William Kentridge

For me, it was also very important that drawing was a monochromatic medium – that colour was not an essential part of it. When I worked with colour, I was always stuck with the question, “does this look nice?”, and that’s a terrible basis on which to be an artist. Since then, I’ve learned to paint, and in fact I could be quite a good Sunday painter. But it’s not a medium in which I think, and the vital thing about drawing for me is that it is a medium in which one can think.
Drawing is a non-verbal thinking process. One of the things about charcoal drawing is that it is instantly alterable – you can change it as quickly as you can think. One wipe of a cloth and the image disappears or is smudged and you can rethink it. The flexibility of drawing is important. There’s an immediacy of drawing, of thinking in drawing, which is vital for me.

During my studies, I was looking at a lot of the German expressionists and at early Russian films. I was looking at those branches of modernism that didn’t leave figuration. For me, abstraction was like colour: when I tried to work in complete abstraction, I had no idea what I was doing, why I should make one mark and not another. Now, in fact, a number of my drawings end up as non-recognisable smudges on paper – but they’ve had a route to get there that started with a connection to a representation of the external world.

I produce many different kinds of drawings. Some are just drawings. Others are done in the service of something else, to be animated, used for a film, opera or a piece of theatre, where the demands of the nature of the transformation might be given by the libretto or by the music.

I work closely with different kinds of references. I have a collection of images and things to which I refer throughout my working process. I find my visual imagination is always less interesting than those things I’ve discovered in looking at the specifics of details. If one can hold on to the specific, it almost always is more interesting.


Alberto Giacometti

‘The object of art is not to reproduce reality to but to create a reality of the same intensity.’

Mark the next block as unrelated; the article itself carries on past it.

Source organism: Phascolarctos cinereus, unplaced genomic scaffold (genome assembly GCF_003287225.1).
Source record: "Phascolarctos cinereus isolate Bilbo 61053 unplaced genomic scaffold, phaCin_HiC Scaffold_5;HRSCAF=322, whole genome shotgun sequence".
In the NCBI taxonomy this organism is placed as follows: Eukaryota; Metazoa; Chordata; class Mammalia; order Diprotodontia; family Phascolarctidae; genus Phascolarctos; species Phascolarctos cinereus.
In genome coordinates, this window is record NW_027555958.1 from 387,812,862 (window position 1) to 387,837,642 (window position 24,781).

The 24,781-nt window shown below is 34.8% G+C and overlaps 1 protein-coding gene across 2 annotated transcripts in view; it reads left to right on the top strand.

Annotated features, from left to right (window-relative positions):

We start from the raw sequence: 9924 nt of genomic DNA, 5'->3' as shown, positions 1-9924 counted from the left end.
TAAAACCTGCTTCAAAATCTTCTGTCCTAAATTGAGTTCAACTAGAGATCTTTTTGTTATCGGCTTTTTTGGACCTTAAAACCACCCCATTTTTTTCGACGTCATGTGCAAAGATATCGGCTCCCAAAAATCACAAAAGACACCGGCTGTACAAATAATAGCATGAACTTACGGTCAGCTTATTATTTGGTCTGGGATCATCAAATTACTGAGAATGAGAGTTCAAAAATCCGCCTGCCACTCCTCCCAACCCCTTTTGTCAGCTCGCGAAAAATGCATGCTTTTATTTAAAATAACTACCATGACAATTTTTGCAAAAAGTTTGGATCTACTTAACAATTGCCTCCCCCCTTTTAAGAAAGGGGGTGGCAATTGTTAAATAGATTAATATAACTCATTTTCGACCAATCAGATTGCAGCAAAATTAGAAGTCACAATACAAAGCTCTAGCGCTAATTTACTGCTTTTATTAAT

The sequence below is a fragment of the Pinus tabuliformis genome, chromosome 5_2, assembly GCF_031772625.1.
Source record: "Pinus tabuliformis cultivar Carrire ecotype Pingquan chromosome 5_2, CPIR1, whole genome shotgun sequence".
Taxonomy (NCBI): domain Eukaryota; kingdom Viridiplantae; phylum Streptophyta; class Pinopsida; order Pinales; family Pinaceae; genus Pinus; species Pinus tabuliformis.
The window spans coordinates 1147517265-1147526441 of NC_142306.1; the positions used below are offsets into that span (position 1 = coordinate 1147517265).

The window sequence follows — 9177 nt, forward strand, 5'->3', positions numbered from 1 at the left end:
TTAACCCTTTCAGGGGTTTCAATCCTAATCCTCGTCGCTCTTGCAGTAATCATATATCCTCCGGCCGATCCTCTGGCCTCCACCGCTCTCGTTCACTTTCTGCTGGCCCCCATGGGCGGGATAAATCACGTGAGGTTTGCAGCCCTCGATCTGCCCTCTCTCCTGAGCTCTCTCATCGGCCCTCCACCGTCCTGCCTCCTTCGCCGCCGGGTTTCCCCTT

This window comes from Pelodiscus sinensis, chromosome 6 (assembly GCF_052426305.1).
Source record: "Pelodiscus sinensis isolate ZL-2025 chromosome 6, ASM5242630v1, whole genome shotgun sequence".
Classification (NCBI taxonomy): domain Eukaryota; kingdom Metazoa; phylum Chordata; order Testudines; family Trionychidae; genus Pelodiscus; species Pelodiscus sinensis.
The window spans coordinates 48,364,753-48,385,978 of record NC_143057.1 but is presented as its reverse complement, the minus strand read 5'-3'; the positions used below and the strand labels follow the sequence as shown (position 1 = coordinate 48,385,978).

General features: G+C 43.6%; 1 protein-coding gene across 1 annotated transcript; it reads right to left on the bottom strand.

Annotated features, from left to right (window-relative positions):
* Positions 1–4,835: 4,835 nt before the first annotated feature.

Joan Miro
`The spectacle of the sky dazzles my mind. When i see the sun or the crescent of the moon in the immense sky, i`m absolutely overwhelmed. In my pictures, besides, there are many small forms in vast empty spaces. Empty spaces, empty horizons, empty plains, everything that is bare and empty always impresses me….I begin my pictures under the effect of a shock that i feel and that makes me escape from reality. The cause of this shock can be a small thread that has come loose from the canvas, a falling raindrop, or my fingerprint on the shiny surface of this table..`
and `I consider my studio a kitchen garden. There are artichokes over there, potatoes over here. You have to cut off the leaves for the fruit to grow. At a certain point, you have to cut. I work like a gardener, or a wine grower. Things come slowly, i didn`t discover my vocabulary of shapes all at once, for example. It took shape almost despite myself.’

Marlene Dumas
‘Historically painting was seen as female, but the males were the painters and the females the models. Now the female takes the main role. She paints herself. The model becomes the artist. She creates herself. She is not there to please you. She pleases herself. The question is not ‘Who is she,’ but ‘Who are you?’

John Constable

‘I never saw an ugly thing in my life: for let the form of an object be what it may, — light, shade, and perspective will always make it beautiful.

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